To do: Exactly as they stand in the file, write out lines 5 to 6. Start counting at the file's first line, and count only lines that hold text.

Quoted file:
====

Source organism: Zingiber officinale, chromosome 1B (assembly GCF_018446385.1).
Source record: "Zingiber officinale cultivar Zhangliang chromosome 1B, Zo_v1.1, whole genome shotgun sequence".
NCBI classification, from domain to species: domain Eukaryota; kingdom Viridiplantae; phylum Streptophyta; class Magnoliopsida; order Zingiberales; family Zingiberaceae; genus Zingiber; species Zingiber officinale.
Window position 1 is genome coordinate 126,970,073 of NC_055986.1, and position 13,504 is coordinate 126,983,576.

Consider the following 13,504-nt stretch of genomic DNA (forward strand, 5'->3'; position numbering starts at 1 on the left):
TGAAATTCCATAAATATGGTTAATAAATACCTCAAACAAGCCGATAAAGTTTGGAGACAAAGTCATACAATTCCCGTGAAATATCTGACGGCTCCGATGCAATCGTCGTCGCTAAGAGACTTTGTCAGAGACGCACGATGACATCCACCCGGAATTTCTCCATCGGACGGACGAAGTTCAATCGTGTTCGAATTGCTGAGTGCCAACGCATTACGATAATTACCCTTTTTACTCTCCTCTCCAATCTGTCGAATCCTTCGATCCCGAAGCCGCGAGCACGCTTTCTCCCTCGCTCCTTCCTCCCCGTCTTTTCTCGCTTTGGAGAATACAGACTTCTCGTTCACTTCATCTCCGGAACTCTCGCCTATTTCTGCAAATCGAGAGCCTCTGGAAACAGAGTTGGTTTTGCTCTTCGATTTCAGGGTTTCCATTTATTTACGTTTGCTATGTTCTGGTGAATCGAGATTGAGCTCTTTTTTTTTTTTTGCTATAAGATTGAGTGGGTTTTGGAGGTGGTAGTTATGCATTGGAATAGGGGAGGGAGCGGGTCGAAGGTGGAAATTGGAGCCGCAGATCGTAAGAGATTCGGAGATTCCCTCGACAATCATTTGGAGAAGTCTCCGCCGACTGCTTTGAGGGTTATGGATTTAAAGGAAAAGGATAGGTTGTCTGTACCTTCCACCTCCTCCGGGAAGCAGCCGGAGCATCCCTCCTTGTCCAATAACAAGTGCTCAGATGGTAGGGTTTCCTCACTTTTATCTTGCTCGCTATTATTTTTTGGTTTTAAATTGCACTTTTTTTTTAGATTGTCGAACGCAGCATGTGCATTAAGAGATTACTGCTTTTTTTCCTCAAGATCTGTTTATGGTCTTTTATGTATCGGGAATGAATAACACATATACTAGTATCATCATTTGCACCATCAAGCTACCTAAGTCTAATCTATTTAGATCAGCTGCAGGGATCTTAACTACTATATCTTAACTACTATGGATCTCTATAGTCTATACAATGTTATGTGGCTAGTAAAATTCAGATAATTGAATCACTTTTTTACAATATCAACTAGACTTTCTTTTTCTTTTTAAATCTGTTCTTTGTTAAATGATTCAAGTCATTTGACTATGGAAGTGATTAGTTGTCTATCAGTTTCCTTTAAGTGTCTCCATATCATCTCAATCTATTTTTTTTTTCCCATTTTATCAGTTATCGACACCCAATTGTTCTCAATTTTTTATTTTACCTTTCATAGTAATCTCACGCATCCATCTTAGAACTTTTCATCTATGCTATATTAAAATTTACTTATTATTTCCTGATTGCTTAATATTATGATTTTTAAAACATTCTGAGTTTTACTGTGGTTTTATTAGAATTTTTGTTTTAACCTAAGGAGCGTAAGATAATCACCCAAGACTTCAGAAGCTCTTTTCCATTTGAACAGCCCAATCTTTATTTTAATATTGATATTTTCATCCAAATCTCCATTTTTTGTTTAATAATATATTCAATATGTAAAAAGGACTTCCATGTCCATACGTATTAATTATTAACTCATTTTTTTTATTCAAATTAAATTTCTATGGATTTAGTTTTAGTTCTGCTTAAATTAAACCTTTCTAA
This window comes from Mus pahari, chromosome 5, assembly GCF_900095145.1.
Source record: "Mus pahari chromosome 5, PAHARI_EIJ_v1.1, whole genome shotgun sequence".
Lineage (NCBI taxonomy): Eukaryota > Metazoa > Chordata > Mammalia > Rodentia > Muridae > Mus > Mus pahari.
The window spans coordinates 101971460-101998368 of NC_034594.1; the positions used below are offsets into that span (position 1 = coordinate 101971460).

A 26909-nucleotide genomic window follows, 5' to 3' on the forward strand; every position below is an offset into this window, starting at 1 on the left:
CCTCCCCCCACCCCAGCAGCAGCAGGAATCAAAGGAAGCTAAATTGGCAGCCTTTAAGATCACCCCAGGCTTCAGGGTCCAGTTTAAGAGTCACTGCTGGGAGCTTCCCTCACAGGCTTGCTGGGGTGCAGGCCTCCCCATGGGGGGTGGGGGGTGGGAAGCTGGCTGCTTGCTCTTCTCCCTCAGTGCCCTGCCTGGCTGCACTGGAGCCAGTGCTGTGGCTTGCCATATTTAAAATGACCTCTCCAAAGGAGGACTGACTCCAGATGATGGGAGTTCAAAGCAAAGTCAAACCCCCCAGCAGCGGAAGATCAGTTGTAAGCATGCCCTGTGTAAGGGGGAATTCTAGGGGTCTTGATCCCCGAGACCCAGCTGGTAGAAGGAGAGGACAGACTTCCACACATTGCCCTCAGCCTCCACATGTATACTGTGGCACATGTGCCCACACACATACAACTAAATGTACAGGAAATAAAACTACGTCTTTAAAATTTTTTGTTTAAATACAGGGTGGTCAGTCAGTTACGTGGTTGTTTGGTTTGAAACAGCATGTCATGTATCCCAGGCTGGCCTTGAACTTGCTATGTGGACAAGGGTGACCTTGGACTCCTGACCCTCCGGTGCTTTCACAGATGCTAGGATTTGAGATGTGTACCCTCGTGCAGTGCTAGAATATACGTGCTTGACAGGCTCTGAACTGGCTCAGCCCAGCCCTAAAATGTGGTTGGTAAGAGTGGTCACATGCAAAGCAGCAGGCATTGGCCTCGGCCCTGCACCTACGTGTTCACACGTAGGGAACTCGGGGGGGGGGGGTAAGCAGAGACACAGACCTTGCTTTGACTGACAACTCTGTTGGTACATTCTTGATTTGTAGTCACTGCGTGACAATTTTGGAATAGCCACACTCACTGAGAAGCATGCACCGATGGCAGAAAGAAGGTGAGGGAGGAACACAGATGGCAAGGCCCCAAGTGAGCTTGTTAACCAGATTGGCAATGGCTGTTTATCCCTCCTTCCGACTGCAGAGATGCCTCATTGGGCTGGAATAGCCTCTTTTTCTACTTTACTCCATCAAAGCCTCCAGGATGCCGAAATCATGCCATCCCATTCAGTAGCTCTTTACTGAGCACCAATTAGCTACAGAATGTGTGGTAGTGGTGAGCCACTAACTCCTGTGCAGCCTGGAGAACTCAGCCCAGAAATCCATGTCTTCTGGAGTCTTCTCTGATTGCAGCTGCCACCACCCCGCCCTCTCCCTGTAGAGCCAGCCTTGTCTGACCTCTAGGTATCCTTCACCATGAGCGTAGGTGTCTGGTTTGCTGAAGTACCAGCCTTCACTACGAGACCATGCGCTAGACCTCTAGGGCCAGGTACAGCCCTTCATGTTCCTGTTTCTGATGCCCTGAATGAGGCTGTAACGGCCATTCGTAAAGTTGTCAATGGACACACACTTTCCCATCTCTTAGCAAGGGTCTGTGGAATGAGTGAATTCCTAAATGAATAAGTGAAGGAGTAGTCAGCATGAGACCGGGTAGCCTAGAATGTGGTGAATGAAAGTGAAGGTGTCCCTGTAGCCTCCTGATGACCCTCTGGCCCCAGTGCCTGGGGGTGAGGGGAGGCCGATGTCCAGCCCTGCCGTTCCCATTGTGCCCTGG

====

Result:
Consider the following 13,504-nt stretch of genomic DNA (forward strand, 5'->3'; position numbering starts at 1 on the left):
TGAAATTCCATAAATATGGTTAATAAATACCTCAAACAAGCCGATAAAGTTTGGAGACAAAGTCATACAATTCCCGTGAAATATCTGACGGCTCCGATGCAATCGTCGTCGCTAAGAGACTTTGTCAGAGACGCACGATGACATCCACCCGGAATTTCTCCATCGGACGGACGAAGTTCAATCGTGTTCGAATTGCTGAGTGCCAACGCATTACGATAATTACCCTTTTTACTCTCCTCTCCAATCTGTCGAATCCTTCGATCCCGAAGCCGCGAGCACGCTTTCTCCCTCGCTCCTTCCTCCCCGTCTTTTCTCGCTTTGGAGAATACAGACTTCTCGTTCACTTCATCTCCGGAACTCTCGCCTATTTCTGCAAATCGAGAGCCTCTGGAAACAGAGTTGGTTTTGCTCTTCGATTTCAGGGTTTCCATTTATTTACGTTTGCTATGTTCTGGTGAATCGAGATTGAGCTCTTTTTTTTTTTTTGCTATAAGATTGAGTGGGTTTTGGAGGTGGTAGTTATGCATTGGAATAGGGGAGGGAGCGGGTCGAAGGTGGAAATTGGAGCCGCAGATCGTAAGAGATTCGGAGATTCCCTCGACAATCATTTGGAGAAGTCTCCGCCGACTGCTTTGAGGGTTATGGATTTAAAGGAAAAGGATAGGTTGTCTGTACCTTCCACCTCCTCCGGGAAGCAGCCGGAGCATCCCTCCTTGTCCAATAACAAGTGCTCAGATGGTAGGGTTTCCTCACTTTTATCTTGCTCGCTATTATTTTTTGGTTTTAAATTGCACTTTTTTTTTAGATTGTCGAACGCAGCATGTGCATTAAGAGATTACTGCTTTTTTTCCTCAAGATCTGTTTATGGTCTTTTATGTATCGGGAATGAATAACACATATACTAGTATCATCATTTGCACCATCAAGCTACCTAAGTCTAATCTATTTAGATCAGCTGCAGGGATCTTAACTACTATATCTTAACTACTATGGATCTCTATAGTCTATACAATGTTATGTGGCTAGTAAAATTCAGATAATTGAATCACTTTTTTACAATATCAACTAGACTTTCTTTTTCTTTTTAAATCTGTTCTTTGTTAAATGATTCAAGTCATTTGACTATGGAAGTGATTAGTTGTCTATCAGTTTCCTTTAAGTGTCTCCATATCATCTCAATCTATTTTTTTTTTCCCATTTTATCAGTTATCGACACCCAATTGTTCTCAATTTTTTATTTTACCTTTCATAGTAATCTCACGCATCCATCTTAGAACTTTTCATCTATGCTATATTAAAATTTACTTATTATTTCCTGATTGCTTAATATTATGATTTTTAAAACATTCTGAGTTTTACTGTGGTTTTATTAGAATTTTTGTTTTAACCTAAGGAGCGTAAGATAATCACCCAAGACTTCAGAAGCTCTTTTCCATTTGAACAGCCCAATCTTTATTTTAATATTGATATTTTCATCCAAATCTCCATTTTTTGTTTAATAATATATTCAATATGTAAAAAGGACTTCCATGTCCATACGTATTAATTATTAACTCATTTTTTTTATTCAAATTAAATTTCTATGGATTTAGTTTTAGTTCTGCTTAAATTAAACCTTTCTAA